Depression is a mentally and physically debilitating illness that can be difficult to treat. However, recovery is possible, whether you believe so at this point or not. If you struggle with depression and think you are ready to start helping yourself heal, you are in control and you can overcome it.
Here are 5 steps you can take to overcome major depression and reclaim your life. Not all of them are easy, but every single one of them will work in time.
Step 1: Speak with a professional
If you are living with major depression and are ready to begin taking steps to overcome it, the first step you should take is making an appointment to speak with a professional. Sitting down with a psychiatrist will finally give you a chance to talk openly about your struggle without the fear of judgment.
This seems like a very scary thing to do, but in reality, it is probably one of the hardest things you will have to do on your journey to recovery. It’s the only thing you will have to do alone, but once you do, everything will start to get a little easier day by day. It’s a big and brave step, which is why we’ve put it first in this list.
Try online counseling if you aren’t sure you are ready to talk with someone face-to-face. Communicating your thoughts, feelings and circumstances with a professional can be scary, but it can also help make you feel safe and reassure you that there is someone to talk to when you need it.
Step 2: Join a support group
Once you have talked with a mental health professional, you might decide, or they might suggest, to join a support group for those living with major depression. One problem with trying to tackle depression symptoms is that it can be very difficult to express how you feel and describe how difficult it makes everyday tasks.
Joining a support group places you in a safe, welcoming environment with those who understand what you are going through. Listening to someone else put your feelings into words might be just the kind of comfort and reassurance you need to continue moving forward with your recovery.
This is an especially helpful step to take if you have spoken with a professional about your depression but haven’t talked to friends or loved ones yet. That can also be scary. Interacting with others in a group setting can act as a bridge between talking with a stranger and with someone you love (and who loves you, too).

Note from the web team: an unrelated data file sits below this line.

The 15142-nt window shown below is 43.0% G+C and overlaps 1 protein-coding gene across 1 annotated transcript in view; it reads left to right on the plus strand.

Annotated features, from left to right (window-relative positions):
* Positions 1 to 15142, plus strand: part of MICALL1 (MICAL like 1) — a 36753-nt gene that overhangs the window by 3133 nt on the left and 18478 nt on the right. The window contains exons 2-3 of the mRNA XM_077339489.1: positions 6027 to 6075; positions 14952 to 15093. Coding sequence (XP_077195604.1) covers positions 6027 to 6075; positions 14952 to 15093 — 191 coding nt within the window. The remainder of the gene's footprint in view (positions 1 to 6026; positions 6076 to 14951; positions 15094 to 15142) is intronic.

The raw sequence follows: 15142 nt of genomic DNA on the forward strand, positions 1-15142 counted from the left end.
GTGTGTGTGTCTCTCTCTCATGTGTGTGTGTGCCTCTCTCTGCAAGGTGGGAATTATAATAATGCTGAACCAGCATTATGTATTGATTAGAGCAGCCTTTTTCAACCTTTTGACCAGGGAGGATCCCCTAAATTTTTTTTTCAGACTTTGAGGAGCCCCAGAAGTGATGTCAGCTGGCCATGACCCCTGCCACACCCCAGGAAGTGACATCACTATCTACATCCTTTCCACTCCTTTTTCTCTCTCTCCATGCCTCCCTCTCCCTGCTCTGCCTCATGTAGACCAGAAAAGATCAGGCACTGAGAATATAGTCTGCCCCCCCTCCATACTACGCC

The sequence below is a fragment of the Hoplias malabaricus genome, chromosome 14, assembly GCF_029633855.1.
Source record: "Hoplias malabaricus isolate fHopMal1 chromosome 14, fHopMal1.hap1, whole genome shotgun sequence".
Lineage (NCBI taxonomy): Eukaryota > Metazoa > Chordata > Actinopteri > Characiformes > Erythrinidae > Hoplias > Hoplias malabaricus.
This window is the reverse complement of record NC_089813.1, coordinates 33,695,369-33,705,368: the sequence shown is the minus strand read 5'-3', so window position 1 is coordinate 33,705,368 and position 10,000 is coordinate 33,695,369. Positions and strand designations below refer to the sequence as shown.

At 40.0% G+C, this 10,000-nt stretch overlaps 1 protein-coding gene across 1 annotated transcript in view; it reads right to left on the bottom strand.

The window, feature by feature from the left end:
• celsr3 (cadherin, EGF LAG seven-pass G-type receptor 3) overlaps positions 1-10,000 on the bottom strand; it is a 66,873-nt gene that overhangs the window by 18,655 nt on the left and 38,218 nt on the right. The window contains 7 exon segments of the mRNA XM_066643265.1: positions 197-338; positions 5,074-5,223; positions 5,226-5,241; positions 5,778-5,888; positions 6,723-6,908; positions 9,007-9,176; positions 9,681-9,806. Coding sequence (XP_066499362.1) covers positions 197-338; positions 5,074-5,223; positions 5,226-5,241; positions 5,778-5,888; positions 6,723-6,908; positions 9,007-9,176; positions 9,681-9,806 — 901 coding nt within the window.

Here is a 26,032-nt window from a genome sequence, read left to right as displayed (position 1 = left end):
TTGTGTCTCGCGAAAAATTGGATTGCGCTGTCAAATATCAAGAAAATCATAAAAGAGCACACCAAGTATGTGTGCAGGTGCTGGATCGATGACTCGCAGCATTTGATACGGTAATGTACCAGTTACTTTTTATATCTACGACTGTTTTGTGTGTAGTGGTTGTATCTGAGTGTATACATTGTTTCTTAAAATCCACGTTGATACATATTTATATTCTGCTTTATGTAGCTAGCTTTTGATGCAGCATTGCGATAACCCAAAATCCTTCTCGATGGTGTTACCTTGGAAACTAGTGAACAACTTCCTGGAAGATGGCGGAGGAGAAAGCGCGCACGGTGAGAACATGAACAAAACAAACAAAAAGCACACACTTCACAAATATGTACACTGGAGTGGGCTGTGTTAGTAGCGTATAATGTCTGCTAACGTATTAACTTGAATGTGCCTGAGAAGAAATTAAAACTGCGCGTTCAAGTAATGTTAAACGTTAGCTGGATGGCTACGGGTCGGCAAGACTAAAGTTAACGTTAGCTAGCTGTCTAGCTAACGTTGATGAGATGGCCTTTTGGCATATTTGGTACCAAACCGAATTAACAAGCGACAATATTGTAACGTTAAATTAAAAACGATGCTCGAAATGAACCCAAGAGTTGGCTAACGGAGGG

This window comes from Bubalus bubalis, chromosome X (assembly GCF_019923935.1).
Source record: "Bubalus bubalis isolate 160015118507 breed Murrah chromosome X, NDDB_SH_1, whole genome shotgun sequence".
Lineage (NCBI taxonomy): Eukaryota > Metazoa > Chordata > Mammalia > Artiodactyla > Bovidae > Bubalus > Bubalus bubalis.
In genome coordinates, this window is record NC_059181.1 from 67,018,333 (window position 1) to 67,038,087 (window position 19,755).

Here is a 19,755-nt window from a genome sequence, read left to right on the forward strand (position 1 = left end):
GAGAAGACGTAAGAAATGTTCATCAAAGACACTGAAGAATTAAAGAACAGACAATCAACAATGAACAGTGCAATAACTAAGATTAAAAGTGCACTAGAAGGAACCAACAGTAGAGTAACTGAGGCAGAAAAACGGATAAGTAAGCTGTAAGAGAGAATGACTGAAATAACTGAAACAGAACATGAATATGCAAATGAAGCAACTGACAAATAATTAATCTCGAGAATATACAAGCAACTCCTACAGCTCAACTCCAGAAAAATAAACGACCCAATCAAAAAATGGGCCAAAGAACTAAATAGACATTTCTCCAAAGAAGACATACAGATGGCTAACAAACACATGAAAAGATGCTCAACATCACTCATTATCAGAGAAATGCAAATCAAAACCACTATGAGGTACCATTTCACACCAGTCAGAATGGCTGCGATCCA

Step 3: Talk with someone close to you about what’s going on
At some point, you may decide you want support from a close friend or family member who doesn’t already know what’s going on. This is not a sign of weakness and in fact can really help you start to overcome your symptoms. Choose someone you can trust and who you feel comfortable, at least somewhat, talking with about such a serious subject.
Let them know you are receiving professional help and be honest with them about how you have been coping. Be clear that you just want to be open about the situation and that you love and trust them enough to bring it to their attention. They might not know what to say at first, and that is okay. It can take some time to process.
They might tell you they love you but that they aren’t sure how to help. Before you sit down with them, brainstorm a few ideas in your head regarding how you want that person to support you. It can be something as simple as calling you in the morning to make sure you get out of bed. If you communicate that honestly and clearly, they will be able to help as best they can.
Step 4: Keep up with activities as usual
It is very common for people experiencing major depression to, often without even realizing it, begin to withdraw from their normal routines. They might start showing up to work barely on time when they used to show up early. They might decline invites to go out for drinks on Friday night and skip out on their weekly lunch with friends.
Do your best to keep things as normal as possible: not to ignore your problems, but to make sure you continue living life the way it should be lived. Depression can make everything confusing and feel wrong, so if you stay in as normal of a routine as possible, over time you will be able to cling to and thrive on that.
You will feel much stronger and more confident when you push through and accomplish tasks anyway. Here are a few helpful strategies you can implement in your day-to-day life to make sure you continue to get things done and still participate in social activities, even when you don’t feel like doing anything at all.
Step 5: Establish an exercise routine
Adding something new to your life while you’re already dealing with so much might seem like an unwise decision, but that isn’t the case when it comes to exercise. It turns out that getting up and moving, even when it’s the absolute last thing you want to do, might be able to help begin to relieve some of your depression symptoms.
Studies have shown that regular exercise may play an important role in treating and improving more severe depression symptoms in adults. It doesn’t have to be anything complicated, and you don’t have to go from doing nothing to running three or four miles in a day.
Start small. Take the dog for a walk or walk to a coffee shop to meet a friend. Find a workout buddy, someone who is heading to the gym anyway and won’t mind you tagging along. Once you find an activity you enjoy that gets you moving, after awhile, you really will start feeling a little better.
Most important of all, know that everything is going to be okay. Just in reading this article you are already taking steps to overcome this. Keep going. You can do this.